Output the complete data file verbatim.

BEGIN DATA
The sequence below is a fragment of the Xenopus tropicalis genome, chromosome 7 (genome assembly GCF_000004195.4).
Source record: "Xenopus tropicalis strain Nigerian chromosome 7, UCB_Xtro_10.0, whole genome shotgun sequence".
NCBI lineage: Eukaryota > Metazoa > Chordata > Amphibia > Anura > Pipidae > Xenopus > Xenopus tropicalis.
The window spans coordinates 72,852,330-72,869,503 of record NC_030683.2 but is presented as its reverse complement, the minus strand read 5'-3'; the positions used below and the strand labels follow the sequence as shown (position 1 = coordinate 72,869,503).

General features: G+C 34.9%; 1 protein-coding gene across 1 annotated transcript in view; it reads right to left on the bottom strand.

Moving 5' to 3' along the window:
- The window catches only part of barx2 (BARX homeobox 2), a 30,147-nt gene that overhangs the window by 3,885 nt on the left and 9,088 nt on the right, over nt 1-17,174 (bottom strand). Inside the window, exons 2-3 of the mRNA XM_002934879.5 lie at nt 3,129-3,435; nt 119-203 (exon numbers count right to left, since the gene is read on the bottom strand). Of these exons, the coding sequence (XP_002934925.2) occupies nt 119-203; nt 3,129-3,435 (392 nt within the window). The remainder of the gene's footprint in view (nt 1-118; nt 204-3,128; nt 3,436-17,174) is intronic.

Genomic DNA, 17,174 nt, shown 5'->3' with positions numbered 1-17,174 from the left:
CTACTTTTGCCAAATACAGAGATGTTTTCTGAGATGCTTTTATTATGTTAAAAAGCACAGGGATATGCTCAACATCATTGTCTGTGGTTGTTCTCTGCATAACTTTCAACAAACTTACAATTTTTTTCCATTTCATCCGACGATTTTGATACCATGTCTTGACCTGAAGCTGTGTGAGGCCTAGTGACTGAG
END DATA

The sequence below is a fragment of the Xenopus tropicalis genome, chromosome 7 (genome assembly GCF_000004195.4).
Source record: "Xenopus tropicalis strain Nigerian chromosome 7, UCB_Xtro_10.0, whole genome shotgun sequence".
NCBI lineage: Eukaryota > Metazoa > Chordata > Amphibia > Anura > Pipidae > Xenopus > Xenopus tropicalis.
The window spans coordinates 72,852,330-72,869,503 of record NC_030683.2 but is presented as its reverse complement, the minus strand read 5'-3'; the positions used below and the strand labels follow the sequence as shown (position 1 = coordinate 72,869,503).

General features: G+C 34.9%; 1 protein-coding gene across 1 annotated transcript in view; it reads right to left on the bottom strand.

Moving 5' to 3' along the window:
- The window catches only part of barx2 (BARX homeobox 2), a 30,147-nt gene that overhangs the window by 3,885 nt on the left and 9,088 nt on the right, over nt 1-17,174 (bottom strand). Inside the window, exons 2-3 of the mRNA XM_002934879.5 lie at nt 3,129-3,435; nt 119-203 (exon numbers count right to left, since the gene is read on the bottom strand). Of these exons, the coding sequence (XP_002934925.2) occupies nt 119-203; nt 3,129-3,435 (392 nt within the window). The remainder of the gene's footprint in view (nt 1-118; nt 204-3,128; nt 3,436-17,174) is intronic.

Genomic DNA, 17,174 nt, shown 5'->3' with positions numbered 1-17,174 from the left:
CTACTTTTGCCAAATACAGAGATGTTTTCTGAGATGCTTTTATTATGTTAAAAAGCACAGGGATATGCTCAACATCATTGTCTGTGGTTGTTCTCTGCATAACTTTCAACAAACTTACAATTTTTTTCCATTTCATCCGACGATTTTGATACCATGTCTTGACCTGAAGCTGTGTGAGGCCTAGTGACTGAG